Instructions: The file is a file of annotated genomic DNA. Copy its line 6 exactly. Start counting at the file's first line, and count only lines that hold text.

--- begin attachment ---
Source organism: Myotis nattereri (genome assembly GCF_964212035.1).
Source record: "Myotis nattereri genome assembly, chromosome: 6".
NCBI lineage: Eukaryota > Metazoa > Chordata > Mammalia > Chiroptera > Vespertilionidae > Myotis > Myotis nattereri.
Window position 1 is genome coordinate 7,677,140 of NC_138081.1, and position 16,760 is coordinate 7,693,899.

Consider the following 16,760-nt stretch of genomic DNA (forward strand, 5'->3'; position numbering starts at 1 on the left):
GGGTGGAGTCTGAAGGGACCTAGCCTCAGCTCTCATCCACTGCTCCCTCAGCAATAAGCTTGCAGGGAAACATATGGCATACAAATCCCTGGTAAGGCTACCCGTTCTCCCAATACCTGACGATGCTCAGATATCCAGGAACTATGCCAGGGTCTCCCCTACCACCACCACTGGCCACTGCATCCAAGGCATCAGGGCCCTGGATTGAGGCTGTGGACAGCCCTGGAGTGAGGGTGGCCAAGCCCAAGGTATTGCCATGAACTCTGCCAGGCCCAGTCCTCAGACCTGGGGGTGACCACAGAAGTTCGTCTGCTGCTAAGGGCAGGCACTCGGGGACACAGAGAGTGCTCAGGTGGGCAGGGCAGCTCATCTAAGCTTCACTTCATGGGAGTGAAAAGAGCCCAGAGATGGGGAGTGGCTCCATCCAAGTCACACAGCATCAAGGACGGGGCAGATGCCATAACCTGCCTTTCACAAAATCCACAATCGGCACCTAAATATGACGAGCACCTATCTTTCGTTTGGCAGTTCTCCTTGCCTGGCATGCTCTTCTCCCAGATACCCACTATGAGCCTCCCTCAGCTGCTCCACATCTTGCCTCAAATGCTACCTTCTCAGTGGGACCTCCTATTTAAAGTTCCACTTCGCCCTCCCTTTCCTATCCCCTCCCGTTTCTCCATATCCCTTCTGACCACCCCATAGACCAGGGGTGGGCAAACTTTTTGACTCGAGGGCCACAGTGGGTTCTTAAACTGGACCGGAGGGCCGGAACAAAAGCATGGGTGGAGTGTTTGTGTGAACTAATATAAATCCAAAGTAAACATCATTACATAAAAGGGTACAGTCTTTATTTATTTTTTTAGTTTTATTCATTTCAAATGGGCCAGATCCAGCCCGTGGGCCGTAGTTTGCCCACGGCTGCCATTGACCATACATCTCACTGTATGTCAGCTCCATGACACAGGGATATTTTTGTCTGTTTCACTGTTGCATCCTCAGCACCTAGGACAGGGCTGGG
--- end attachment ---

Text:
GGGTGGAGTCTGAAGGGACCTAGCCTCAGCTCTCATCCACTGCTCCCTCAGCAATAAGCTTGCAGGGAAACATATGGCATACAAATCCCTGGTAAGGCTACCCGTTCTCCCAATACCTGACGATGCTCAGATATCCAGGAACTATGCCAGGGTCTCCCCTACCACCACCACTGGCCACTGCATCCAAGGCATCAGGGCCCTGGATTGAGGCTGTGGACAGCCCTGGAGTGAGGGTGGCCAAGCCCAAGGTATTGCCATGAACTCTGCCAGGCCCAGTCCTCAGACCTGGGGGTGACCACAGAAGTTCGTCTGCTGCTAAGGGCAGGCACTCGGGGACACAGAGAGTGCTCAGGTGGGCAGGGCAGCTCATCTAAGCTTCACTTCATGGGAGTGAAAAGAGCCCAGAGATGGGGAGTGGCTCCATCCAAGTCACACAGCATCAAGGACGGGGCAGATGCCATAACCTGCCTTTCACAAAATCCACAATCGGCACCTAAATATGACGAGCACCTATCTTTCGTTTGGCAGTTCTCCTTGCCTGGCATGCTCTTCTCCCAGATACCCACTATGAGCCTCCCTCAGCTGCTCCACATCTTGCCTCAAATGCTACCTTCTCAGTGGGACCTCCTATTTAAAGTTCCACTTCGCCCTCCCTTTCCTATCCCCTCCCGTTTCTCCATATCCCTTCTGACCACCCCATAGACCAGGGGTGGGCAAACTTTTTGACTCGAGGGCCACAGTGGGTTCTTAAACTGGACCGGAGGGCCGGAACAAAAGCATGGGTGGAGTGTTTGTGTGAACTAATATAAATCCAAAGTAAACATCATTACATAAAAGGGTACAGTCTTTATTTATTTTTTTAGTTTTATTCATTTCAAATGGGCCAGATCCAGCCCGTGGGCCGTAGTTTGCCCACGGCTGCCATTGACCATACATCTCACTGTATGTCAGCTCCATGACACAGGGATATTTTTGTCTGTTTCACTGTTGCATCCTCAGCACCTAGGACAGGGCTGGG